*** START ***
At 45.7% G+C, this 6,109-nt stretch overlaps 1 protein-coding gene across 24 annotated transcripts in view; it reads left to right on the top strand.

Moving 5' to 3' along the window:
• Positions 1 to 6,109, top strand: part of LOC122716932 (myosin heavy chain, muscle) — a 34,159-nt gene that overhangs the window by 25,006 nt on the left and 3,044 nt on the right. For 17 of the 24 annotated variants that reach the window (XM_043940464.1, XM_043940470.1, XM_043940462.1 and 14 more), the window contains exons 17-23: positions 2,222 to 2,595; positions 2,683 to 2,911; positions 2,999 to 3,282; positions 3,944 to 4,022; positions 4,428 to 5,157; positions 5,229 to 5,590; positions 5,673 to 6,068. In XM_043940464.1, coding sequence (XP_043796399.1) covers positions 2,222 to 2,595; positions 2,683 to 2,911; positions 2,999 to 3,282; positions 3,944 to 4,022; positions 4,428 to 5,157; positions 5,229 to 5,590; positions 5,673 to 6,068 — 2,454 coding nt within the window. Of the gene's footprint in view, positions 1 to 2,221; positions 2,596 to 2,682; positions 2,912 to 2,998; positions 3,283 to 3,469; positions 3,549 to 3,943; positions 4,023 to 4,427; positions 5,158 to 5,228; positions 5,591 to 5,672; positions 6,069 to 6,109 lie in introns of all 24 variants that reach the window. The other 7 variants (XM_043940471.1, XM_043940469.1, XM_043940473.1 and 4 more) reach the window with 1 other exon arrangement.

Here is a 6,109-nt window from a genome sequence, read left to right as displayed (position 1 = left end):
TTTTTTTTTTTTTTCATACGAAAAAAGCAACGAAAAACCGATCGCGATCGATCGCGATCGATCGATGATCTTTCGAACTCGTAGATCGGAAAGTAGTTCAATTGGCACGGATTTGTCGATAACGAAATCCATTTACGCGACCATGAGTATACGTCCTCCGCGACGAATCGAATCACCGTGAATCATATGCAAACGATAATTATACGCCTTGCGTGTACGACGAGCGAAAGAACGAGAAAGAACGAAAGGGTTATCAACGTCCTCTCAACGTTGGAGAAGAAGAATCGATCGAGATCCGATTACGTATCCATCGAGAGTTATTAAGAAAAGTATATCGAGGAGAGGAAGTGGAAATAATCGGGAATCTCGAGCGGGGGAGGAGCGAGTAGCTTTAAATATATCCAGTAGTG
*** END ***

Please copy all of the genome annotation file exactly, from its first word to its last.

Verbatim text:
At 45.7% G+C, this 6,109-nt stretch overlaps 1 protein-coding gene across 24 annotated transcripts in view; it reads left to right on the top strand.

Moving 5' to 3' along the window:
• Positions 1 to 6,109, top strand: part of LOC122716932 (myosin heavy chain, muscle) — a 34,159-nt gene that overhangs the window by 25,006 nt on the left and 3,044 nt on the right. For 17 of the 24 annotated variants that reach the window (XM_043940464.1, XM_043940470.1, XM_043940462.1 and 14 more), the window contains exons 17-23: positions 2,222 to 2,595; positions 2,683 to 2,911; positions 2,999 to 3,282; positions 3,944 to 4,022; positions 4,428 to 5,157; positions 5,229 to 5,590; positions 5,673 to 6,068. In XM_043940464.1, coding sequence (XP_043796399.1) covers positions 2,222 to 2,595; positions 2,683 to 2,911; positions 2,999 to 3,282; positions 3,944 to 4,022; positions 4,428 to 5,157; positions 5,229 to 5,590; positions 5,673 to 6,068 — 2,454 coding nt within the window. Of the gene's footprint in view, positions 1 to 2,221; positions 2,596 to 2,682; positions 2,912 to 2,998; positions 3,283 to 3,469; positions 3,549 to 3,943; positions 4,023 to 4,427; positions 5,158 to 5,228; positions 5,591 to 5,672; positions 6,069 to 6,109 lie in introns of all 24 variants that reach the window. The other 7 variants (XM_043940471.1, XM_043940469.1, XM_043940473.1 and 4 more) reach the window with 1 other exon arrangement.

Here is a 6,109-nt window from a genome sequence, read left to right as displayed (position 1 = left end):
TTTTTTTTTTTTTTCATACGAAAAAAGCAACGAAAAACCGATCGCGATCGATCGCGATCGATCGATGATCTTTCGAACTCGTAGATCGGAAAGTAGTTCAATTGGCACGGATTTGTCGATAACGAAATCCATTTACGCGACCATGAGTATACGTCCTCCGCGACGAATCGAATCACCGTGAATCATATGCAAACGATAATTATACGCCTTGCGTGTACGACGAGCGAAAGAACGAGAAAGAACGAAAGGGTTATCAACGTCCTCTCAACGTTGGAGAAGAAGAATCGATCGAGATCCGATTACGTATCCATCGAGAGTTATTAAGAAAAGTATATCGAGGAGAGGAAGTGGAAATAATCGGGAATCTCGAGCGGGGGAGGAGCGAGTAGCTTTAAATATATCCAGTAGTG